Understanding Donor Advised Funds
One of the fastest growing vehicles used by major donors today is the Donor Advised Fund or DAF.
Why do Donor Advised Funds Matter?
The number of DAF’s has surged to 300,000 in the past eight years, with Fidelity’s being the largest. There are now twice as many donor advised funds as private foundations, and in 2016, over $15 billion moved from DAF’s to charities just like yours!
(I realized this practice has filtered from what Forbes calls a “habit of the super rich” into the mainstream, when a friend casually mentioned over dinner that his family funds their church’s international mission program through their donor advised fund.)
What Exactly Is a DAF?
The National Philanthropic Trust describes a DAF as “a giving vehicle that allows donors to make a charitable contribution, receive an immediate tax deduction and recommend grants from the fund over time.”
How a DAF Works
Donors gift their tax-deductible donation to their personal DAF first. Then, they direct the financial institution to transfer money to charities of their choice. In essence, they “bundle” or “bunch” their philanthropy before it reaches your organization.
Example from The Ubiquitous Mrs. Smith
Let’s say that Mrs. Smith’s stock investments have soared. If she sells and then gives your organization a gift, she’ll incur stiff capital gains taxes. Instead, she opens a Donor Advised Fund, transfers the appreciated stock into her DAF, receives an immediate tax deduction, and, over the next few years, directs a gift to your organization.
Remember, Mr. Smith cannot deduct from her taxes the donation she sends to you through her donor advised fund. She already received a tax deduction in the year she transferred the stock to her DAF, and she received a tax receipt letter from that charitable fund.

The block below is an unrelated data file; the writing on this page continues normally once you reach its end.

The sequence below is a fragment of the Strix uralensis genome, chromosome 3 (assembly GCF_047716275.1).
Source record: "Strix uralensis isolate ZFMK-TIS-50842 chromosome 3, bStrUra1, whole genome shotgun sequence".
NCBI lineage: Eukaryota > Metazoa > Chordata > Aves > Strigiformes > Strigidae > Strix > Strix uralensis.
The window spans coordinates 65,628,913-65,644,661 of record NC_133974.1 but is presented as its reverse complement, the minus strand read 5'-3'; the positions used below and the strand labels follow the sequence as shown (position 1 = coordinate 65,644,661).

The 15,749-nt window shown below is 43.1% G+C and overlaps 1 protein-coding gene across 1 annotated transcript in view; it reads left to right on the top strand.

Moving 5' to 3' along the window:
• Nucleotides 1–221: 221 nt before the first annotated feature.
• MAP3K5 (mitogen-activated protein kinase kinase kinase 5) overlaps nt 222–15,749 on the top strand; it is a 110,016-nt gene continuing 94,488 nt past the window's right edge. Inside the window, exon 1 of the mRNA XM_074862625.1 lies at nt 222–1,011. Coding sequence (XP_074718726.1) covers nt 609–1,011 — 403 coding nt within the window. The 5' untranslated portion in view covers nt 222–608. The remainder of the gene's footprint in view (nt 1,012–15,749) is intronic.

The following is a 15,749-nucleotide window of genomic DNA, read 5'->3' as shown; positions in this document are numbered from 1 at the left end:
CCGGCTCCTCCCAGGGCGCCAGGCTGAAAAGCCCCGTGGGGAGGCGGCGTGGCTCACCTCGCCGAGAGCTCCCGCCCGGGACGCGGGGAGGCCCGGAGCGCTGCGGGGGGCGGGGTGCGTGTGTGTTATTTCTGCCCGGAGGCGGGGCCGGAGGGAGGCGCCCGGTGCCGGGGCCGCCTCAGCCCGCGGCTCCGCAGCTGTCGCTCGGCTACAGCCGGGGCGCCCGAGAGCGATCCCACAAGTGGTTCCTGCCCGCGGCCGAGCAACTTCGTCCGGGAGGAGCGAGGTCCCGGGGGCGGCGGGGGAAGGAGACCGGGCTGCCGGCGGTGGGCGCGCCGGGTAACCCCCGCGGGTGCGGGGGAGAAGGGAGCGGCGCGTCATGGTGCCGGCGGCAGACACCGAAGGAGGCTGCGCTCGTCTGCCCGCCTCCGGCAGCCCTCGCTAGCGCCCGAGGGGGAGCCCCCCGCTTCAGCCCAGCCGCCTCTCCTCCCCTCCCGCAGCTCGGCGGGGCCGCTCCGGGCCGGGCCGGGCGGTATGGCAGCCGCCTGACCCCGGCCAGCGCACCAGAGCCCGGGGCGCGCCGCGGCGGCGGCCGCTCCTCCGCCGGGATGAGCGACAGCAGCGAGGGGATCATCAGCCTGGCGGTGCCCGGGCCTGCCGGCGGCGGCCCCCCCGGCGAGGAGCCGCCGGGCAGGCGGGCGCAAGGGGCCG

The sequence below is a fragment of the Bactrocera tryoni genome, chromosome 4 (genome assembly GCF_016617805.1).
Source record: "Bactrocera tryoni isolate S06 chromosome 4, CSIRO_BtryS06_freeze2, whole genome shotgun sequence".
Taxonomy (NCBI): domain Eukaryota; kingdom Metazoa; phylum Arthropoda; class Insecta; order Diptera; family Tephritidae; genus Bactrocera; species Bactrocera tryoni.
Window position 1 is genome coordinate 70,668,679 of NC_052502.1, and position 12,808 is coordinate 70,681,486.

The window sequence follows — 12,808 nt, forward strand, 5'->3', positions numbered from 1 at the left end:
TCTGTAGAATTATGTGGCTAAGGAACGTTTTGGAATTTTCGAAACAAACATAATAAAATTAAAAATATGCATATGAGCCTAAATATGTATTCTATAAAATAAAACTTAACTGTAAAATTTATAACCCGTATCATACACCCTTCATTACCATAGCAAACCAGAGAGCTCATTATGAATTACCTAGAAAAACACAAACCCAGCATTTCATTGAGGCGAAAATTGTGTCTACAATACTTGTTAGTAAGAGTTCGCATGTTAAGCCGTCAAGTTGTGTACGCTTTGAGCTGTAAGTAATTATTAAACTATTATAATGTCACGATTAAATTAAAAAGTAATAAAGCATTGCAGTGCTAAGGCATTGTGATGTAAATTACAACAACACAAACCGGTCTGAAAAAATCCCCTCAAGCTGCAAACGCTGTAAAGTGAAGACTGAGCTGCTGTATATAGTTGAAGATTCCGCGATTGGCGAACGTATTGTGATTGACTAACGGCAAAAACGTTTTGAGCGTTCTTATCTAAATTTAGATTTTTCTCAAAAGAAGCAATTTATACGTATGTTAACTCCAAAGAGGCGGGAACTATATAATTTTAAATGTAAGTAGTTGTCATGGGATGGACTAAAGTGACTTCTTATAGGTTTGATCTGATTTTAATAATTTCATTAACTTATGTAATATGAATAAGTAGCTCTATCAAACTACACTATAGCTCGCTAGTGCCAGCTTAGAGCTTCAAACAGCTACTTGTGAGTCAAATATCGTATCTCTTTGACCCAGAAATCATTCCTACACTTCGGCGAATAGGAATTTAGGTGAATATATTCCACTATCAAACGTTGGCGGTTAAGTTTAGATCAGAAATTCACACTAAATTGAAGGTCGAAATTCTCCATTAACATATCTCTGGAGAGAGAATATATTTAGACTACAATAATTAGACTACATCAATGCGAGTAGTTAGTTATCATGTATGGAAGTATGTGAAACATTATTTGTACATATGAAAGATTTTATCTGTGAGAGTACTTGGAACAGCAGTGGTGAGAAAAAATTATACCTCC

Prepare to Receive a Donor Advised Funds
Your donor must complete a “grant request form” in order to move money from his DAF to your organization. Often, they’ll send you the form, or call you for information.
1. Know your legal name. This may seem matter-of-fact, but I’ve never worked for an organization which used its long, complex legal name on a daily basis. Many times, I’ve pulled out the paperwork to make sure I got this exactly right.
2. Speaking of paperwork, you’ll need a copy of your IRS charitable status – better known as your 501c(3) letter. All DAF forms request your EIN. I used to keep an “essential documents” file in my desk drawer because donors expected me to be ready.
3. Understand restrictions on associated benefits. For example, Schwab’s charitable form clearly states, “Neither I nor any individual will receive any goods, services or other private benefit from the charitable organization as a result of this grant.”
Be Ready, but Don’t Recommend
I suggest that we as fundraisers readily respond, but that we don’t recommend. Fortunately, not once as a fundraiser or consultant has a donor asked me for financial or accounting advice. (I am not legally or professionally suited.)
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